Theology is dying. It is becoming divorced from church life, with ideas about the ‘post-secular’ and language… Interestingly, there is a debate among Unitarians about training via the medium of Christianity and then dropping it as ministers go to congregations turning into religious humanists, semi-Pagans, easterns etc. and at the same time people in more orthodox quarters learn much at the seminary and either willingly drop it for cliches and beliefs ordinary folks gave up long ago or find no place for the seminary insights and intellectual methods. At the same time, whilst theology asks other subjects for reference points other subjects seek no insights from theology. It’s pretty dead, therefore.

  • I see that ‘Reform’ is hosting a much-advertised conference, under the banner of the expectation of the demise of the Church of England should the new reforms be put into effect.

    I note that the Speakers at their conference will be Bishop Pete Broadbent and The Revd. Ian Paul – both Evangelical contenders for argumentation on this tricky subject. It should be an interesting exercise.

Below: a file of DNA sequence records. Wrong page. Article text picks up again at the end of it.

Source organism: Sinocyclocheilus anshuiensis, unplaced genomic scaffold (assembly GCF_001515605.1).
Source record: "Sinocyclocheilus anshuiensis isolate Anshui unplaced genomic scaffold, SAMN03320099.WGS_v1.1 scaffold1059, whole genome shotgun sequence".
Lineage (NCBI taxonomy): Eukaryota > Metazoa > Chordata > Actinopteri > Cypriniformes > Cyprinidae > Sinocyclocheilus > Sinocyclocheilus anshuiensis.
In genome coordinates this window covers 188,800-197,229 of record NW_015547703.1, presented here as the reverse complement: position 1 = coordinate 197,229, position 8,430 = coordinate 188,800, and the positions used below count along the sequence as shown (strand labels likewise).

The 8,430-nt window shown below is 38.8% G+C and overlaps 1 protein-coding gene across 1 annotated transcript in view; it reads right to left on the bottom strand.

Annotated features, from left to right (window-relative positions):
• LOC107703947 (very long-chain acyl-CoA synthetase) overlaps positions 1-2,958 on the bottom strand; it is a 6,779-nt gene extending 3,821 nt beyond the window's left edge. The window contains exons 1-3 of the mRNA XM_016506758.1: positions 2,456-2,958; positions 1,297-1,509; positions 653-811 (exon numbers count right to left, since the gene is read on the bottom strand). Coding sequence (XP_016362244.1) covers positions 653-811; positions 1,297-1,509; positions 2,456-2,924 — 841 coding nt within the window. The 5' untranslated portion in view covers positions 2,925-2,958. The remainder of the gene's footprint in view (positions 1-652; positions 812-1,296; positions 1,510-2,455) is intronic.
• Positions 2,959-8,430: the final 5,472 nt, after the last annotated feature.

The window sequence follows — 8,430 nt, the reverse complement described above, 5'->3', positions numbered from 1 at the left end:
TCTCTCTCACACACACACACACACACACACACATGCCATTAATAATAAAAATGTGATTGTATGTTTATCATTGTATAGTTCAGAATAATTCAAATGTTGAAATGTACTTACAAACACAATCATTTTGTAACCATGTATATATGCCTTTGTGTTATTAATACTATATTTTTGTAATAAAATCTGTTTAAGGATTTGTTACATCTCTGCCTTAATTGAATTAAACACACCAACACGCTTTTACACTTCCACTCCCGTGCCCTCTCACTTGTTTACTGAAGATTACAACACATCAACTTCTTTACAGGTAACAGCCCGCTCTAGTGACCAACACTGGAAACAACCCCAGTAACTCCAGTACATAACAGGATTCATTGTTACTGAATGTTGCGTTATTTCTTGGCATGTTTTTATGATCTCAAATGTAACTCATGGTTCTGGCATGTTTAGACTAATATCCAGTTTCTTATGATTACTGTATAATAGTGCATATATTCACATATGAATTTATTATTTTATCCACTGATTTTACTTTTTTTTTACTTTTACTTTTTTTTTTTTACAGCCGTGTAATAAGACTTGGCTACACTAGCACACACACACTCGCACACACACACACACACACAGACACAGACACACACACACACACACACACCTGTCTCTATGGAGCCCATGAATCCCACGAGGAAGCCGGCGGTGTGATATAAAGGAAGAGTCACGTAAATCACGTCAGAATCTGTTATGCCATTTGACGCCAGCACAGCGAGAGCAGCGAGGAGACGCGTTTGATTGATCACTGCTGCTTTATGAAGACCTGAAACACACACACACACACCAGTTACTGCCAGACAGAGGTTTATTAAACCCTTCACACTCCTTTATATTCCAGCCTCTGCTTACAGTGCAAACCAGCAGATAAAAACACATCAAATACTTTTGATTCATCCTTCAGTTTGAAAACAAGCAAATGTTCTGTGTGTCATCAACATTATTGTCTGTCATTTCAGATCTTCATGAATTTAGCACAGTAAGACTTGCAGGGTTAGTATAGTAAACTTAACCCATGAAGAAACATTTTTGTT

• Christopher Hobbs says:

    Father Ron Smith, I think the details are not quite right. It is Fulcrum that is doing a debate, and the topic is “Reform and Renewal…” Nothing to do with the organisation ‘Reform’.
    To quote the Fulcrum website:
    Our Fourth Pivot Point is on Thursday April 16th.

    As we continue to think about Growing God’s Kingdom we will be learning about and discussing General Synod’s raft of plans for Reform & Renewal on Developing Discipleship, Resourcing the Future, Resourcing Ministerial Education, and Simplifying. We have The Revd Dr Ian Paul and Bishop Pete Broadbent as our guest speakers.

    In a change from earlier Pivot Points we are starting earlier in the evening – 6pm for 6.30pm – and so ending at 8pm (although some may wish to head to a local pub to continue conversation). We are meeting at the St James the Less Centre (next to St James the Less where we held the first Pivot Point) just off the Vauxhall Bridge Road and a few minutes walk from Pimlico tube station.

  • Jenny Petersen says:

    Father Ron – It’s a forthcoming Fulcrum conference; ‘reform’ is merely part of the title. Please see

  • Simon R says: